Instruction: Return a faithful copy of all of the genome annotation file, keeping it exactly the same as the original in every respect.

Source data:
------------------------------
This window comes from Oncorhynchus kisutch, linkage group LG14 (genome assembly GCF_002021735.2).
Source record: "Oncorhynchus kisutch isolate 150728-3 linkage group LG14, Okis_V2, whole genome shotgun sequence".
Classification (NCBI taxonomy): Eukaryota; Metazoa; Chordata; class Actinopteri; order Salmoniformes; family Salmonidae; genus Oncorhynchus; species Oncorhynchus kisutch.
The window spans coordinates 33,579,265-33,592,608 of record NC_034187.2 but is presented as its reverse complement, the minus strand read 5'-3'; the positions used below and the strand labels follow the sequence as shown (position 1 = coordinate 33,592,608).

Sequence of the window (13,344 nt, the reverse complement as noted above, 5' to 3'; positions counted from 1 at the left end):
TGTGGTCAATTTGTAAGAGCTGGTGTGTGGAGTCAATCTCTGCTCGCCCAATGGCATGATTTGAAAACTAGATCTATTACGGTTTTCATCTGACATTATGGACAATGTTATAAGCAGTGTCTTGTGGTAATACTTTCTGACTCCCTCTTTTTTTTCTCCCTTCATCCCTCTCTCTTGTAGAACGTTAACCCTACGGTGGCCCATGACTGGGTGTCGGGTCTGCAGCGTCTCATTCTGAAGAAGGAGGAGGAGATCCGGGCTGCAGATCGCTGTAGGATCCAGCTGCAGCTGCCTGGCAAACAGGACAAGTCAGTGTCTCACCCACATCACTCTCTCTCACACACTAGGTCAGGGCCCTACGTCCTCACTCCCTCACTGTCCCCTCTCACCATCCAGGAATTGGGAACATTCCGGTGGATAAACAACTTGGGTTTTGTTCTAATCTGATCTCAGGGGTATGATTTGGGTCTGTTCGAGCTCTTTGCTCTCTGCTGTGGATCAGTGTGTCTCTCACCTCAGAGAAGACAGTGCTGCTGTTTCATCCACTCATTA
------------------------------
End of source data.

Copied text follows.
This window comes from Oncorhynchus kisutch, linkage group LG14 (genome assembly GCF_002021735.2).
Source record: "Oncorhynchus kisutch isolate 150728-3 linkage group LG14, Okis_V2, whole genome shotgun sequence".
Classification (NCBI taxonomy): Eukaryota; Metazoa; Chordata; class Actinopteri; order Salmoniformes; family Salmonidae; genus Oncorhynchus; species Oncorhynchus kisutch.
The window spans coordinates 33,579,265-33,592,608 of record NC_034187.2 but is presented as its reverse complement, the minus strand read 5'-3'; the positions used below and the strand labels follow the sequence as shown (position 1 = coordinate 33,592,608).

Sequence of the window (13,344 nt, the reverse complement as noted above, 5' to 3'; positions counted from 1 at the left end):
TGTGGTCAATTTGTAAGAGCTGGTGTGTGGAGTCAATCTCTGCTCGCCCAATGGCATGATTTGAAAACTAGATCTATTACGGTTTTCATCTGACATTATGGACAATGTTATAAGCAGTGTCTTGTGGTAATACTTTCTGACTCCCTCTTTTTTTTCTCCCTTCATCCCTCTCTCTTGTAGAACGTTAACCCTACGGTGGCCCATGACTGGGTGTCGGGTCTGCAGCGTCTCATTCTGAAGAAGGAGGAGGAGATCCGGGCTGCAGATCGCTGTAGGATCCAGCTGCAGCTGCCTGGCAAACAGGACAAGTCAGTGTCTCACCCACATCACTCTCTCTCACACACTAGGTCAGGGCCCTACGTCCTCACTCCCTCACTGTCCCCTCTCACCATCCAGGAATTGGGAACATTCCGGTGGATAAACAACTTGGGTTTTGTTCTAATCTGATCTCAGGGGTATGATTTGGGTCTGTTCGAGCTCTTTGCTCTCTGCTGTGGATCAGTGTGTCTCTCACCTCAGAGAAGACAGTGCTGCTGTTTCATCCACTCATTA